Andover’s team of eleven craftsmen continues the company’s 74-year tradition of visual, mechanical, and tonal excellence.
Andover Organ Company was founded in 1948 as a result of an organ conference held at Phillips Academy in Andover, Massachusetts, which introduced American organists to the ideas of the Organ Reform Movement and sparked a renewed appreciation for mechanical (“tracker”) action organs. At that time, few American companies were repairing old tracker organs; most just electrified or replaced them. Andover was the first to deliberately retain and renovate 19th century trackers.
As the leader in the mid-20th century tracker organ revival in America, Andover pioneered many innovations which are now standard in the industry. In 1959, Andover built the first new American tracker organ of the postwar era (Opus 28, 2m/11r) for Redeemer Lutheran Church in Lawrence, Massachusetts.
In 1961, Andover carried out the first historically sympathetic restoration of a 19th century American organ: the 1865 E. & G. G. Hook, Opus 358, at the Congregational Church in Orwell, Vermont. Three years later, in 1964, Andover accomplished the world’s first re-trackerization of an electrified tracker organ: the 1889 James Treat & Co., Opus 3, at St. George’s Ebenezer Primitive Methodist Church in Lawrence, Massachusetts.
Andover was the first American company to replace a cracked, solid-wood windchest soundboard with a marine-grade plywood one. The first organ to receive this treatment, in 1965, was the 1897 George W. Reed, at the Baptist Church in Winchendon, Massachusetts.
Andover is renowned for its work on numerous instruments by the famous 19th century Boston firm of E. & G.G. Hook (later E. & G.G. Hook & Hastings, Hook & Hastings), including their monumental 3m/101r 1875 masterpiece, Opus 801, at the Cathedral of the Holy Cross in Boston and the famous 1876 “Centennial Exposition” organ, Opus 828, now in St. Joseph Cathedral in Buffalo, New York.
Recent historically sympathetic projects include: the 2015 rebuilding and enlargement of the 1902 electro-pneumatic Hook & Hastings (Opus 1883) at St. John’s Seminary in Brighton, Massachusetts; the 2016 mechanical restoration of the 1892 Woodberry & Harris Opus 100 (3m/41r) tracker at St. Mary Church in Charlestown, Massachusetts; the 2017 rebuilding and expansion of the 1853 Wm. B. D Simmons organ (2m/29r) tracker at First Parish Church in Duxbury, Massachusetts; and the present rebuilding and tonal restoration of the 1906 electro-pneumatic Jesse Woodberry organ (3m/56r ) at St. Patrick’s Church in Lowell, Massachusetts.
Each year we tune over 300 organs throughout the US Northeast, Mid-Atlantic, and Southeast. These instruments range in size from small one-manual organs to the world-famous 4 manual, 116 rank Great Organ in the Methuen Memorial Music Hall; and range in age from new to an historic 1762 Snetzler organ in the Congregational Church of South Dennis, Massachusetts.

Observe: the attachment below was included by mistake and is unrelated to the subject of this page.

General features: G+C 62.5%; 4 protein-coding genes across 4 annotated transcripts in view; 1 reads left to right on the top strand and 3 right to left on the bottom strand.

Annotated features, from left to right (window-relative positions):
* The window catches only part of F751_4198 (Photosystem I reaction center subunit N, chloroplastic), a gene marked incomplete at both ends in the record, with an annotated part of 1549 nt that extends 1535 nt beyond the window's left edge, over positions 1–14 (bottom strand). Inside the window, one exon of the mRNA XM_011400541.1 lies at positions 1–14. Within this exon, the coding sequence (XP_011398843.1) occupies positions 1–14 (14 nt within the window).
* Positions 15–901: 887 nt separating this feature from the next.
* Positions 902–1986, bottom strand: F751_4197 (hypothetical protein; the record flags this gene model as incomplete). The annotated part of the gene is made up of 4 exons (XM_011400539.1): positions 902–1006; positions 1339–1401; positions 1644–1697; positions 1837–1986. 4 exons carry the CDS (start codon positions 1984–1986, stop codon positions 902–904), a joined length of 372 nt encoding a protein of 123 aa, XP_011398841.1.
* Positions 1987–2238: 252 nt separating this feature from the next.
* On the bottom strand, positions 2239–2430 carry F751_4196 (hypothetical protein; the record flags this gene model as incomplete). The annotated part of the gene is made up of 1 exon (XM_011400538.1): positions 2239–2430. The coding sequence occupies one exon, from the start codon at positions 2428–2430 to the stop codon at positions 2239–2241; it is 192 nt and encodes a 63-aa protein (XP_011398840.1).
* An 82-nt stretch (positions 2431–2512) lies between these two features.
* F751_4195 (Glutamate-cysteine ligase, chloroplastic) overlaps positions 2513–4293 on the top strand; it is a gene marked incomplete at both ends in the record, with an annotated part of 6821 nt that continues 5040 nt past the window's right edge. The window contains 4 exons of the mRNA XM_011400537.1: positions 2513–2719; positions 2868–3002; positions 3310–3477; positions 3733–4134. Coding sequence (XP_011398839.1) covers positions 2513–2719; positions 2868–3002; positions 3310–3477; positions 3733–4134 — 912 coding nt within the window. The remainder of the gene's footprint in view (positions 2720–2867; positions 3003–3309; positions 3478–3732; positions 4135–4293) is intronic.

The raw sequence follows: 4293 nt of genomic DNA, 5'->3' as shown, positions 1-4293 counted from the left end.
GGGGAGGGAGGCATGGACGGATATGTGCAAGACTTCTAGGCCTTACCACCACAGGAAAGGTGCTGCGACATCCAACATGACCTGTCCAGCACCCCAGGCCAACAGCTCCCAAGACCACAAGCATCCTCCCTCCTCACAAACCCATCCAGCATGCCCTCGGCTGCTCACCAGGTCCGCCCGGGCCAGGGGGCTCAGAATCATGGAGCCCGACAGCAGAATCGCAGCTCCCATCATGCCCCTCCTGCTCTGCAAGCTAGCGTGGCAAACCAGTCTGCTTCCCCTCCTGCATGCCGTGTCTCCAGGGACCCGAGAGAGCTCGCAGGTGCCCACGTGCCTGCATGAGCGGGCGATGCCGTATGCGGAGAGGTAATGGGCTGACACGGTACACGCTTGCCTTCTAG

We have rebuilt or restored over 525 organs and built 118 new instruments. Our largest organ, Opus 114 (3m/82r), built in 2007 for Christ Lutheran Church in Baltimore, Maryland, features four Gothic-inspired cases with stenciled pipes, hand carved pipe shades, and two consoles (mechanical and electric). Opus 118 (2m/11r), one of our smallest, was designed with matching Federal (Adam) style cases to flank a Palladian window in the historic 1814 First Parish Church in Wayland, Massachusetts. All new Andover organs are designed to look and sound “at home” in their surroundings, to lead congregational hymn singing, and to interpret a wide range of organ literature.
Andover’s tonal style may best be described as “American” and is grounded in the best practices of the 19th century New England builders, in particular E. & G. G. Hook. Their organs, especially those from the firm’s “golden period” (1850s to 1870s), are prized for their remarkably successful blend of warmth and brilliance; in effect, the American equivalent of a Cavaillé-Coll or a Father Willis. Additionally, their pipe scales and voicing techniques work extremely well in the dry acoustics of many American churches. We use this tonal aesthetic as our starting point to build historically inspired instruments which meet modern musical needs.
Andover has been the parent of many other New England tracker organ companies, having employed over the years talented individuals who later founded their own companies. These included Philip Beaudry, Charles Fisk, Richard Hedgebeth, Fritz Noack, Bradley Rule, J.C. Taylor, and David Wallace. Andover’s present team of eleven craftsmen continues the company’s 74-year tradition of visual, mechanical, and tonal excellence.